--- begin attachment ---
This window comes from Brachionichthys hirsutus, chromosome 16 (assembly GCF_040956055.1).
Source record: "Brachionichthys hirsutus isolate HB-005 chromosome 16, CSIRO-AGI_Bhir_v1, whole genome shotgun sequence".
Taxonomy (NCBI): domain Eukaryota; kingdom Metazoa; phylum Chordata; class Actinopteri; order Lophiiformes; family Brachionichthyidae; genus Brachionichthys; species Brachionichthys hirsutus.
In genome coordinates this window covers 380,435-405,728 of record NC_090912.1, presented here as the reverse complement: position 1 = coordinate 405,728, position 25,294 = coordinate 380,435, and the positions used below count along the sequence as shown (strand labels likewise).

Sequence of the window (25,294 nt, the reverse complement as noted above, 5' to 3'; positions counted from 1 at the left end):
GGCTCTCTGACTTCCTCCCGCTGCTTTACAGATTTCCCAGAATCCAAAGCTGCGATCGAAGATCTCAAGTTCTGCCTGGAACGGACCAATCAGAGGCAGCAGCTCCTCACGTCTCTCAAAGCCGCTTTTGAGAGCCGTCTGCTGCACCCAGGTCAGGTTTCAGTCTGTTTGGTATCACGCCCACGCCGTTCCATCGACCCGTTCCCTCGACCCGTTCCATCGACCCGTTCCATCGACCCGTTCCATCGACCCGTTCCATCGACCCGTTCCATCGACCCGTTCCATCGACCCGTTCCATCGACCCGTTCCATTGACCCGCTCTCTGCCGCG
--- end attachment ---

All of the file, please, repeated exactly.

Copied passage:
This window comes from Brachionichthys hirsutus, chromosome 16 (assembly GCF_040956055.1).
Source record: "Brachionichthys hirsutus isolate HB-005 chromosome 16, CSIRO-AGI_Bhir_v1, whole genome shotgun sequence".
Taxonomy (NCBI): domain Eukaryota; kingdom Metazoa; phylum Chordata; class Actinopteri; order Lophiiformes; family Brachionichthyidae; genus Brachionichthys; species Brachionichthys hirsutus.
In genome coordinates this window covers 380,435-405,728 of record NC_090912.1, presented here as the reverse complement: position 1 = coordinate 405,728, position 25,294 = coordinate 380,435, and the positions used below count along the sequence as shown (strand labels likewise).

Sequence of the window (25,294 nt, the reverse complement as noted above, 5' to 3'; positions counted from 1 at the left end):
GGCTCTCTGACTTCCTCCCGCTGCTTTACAGATTTCCCAGAATCCAAAGCTGCGATCGAAGATCTCAAGTTCTGCCTGGAACGGACCAATCAGAGGCAGCAGCTCCTCACGTCTCTCAAAGCCGCTTTTGAGAGCCGTCTGCTGCACCCAGGTCAGGTTTCAGTCTGTTTGGTATCACGCCCACGCCGTTCCATCGACCCGTTCCCTCGACCCGTTCCATCGACCCGTTCCATCGACCCGTTCCATCGACCCGTTCCATCGACCCGTTCCATCGACCCGTTCCATCGACCCGTTCCATCGACCCGTTCCATTGACCCGCTCTCTGCCGCG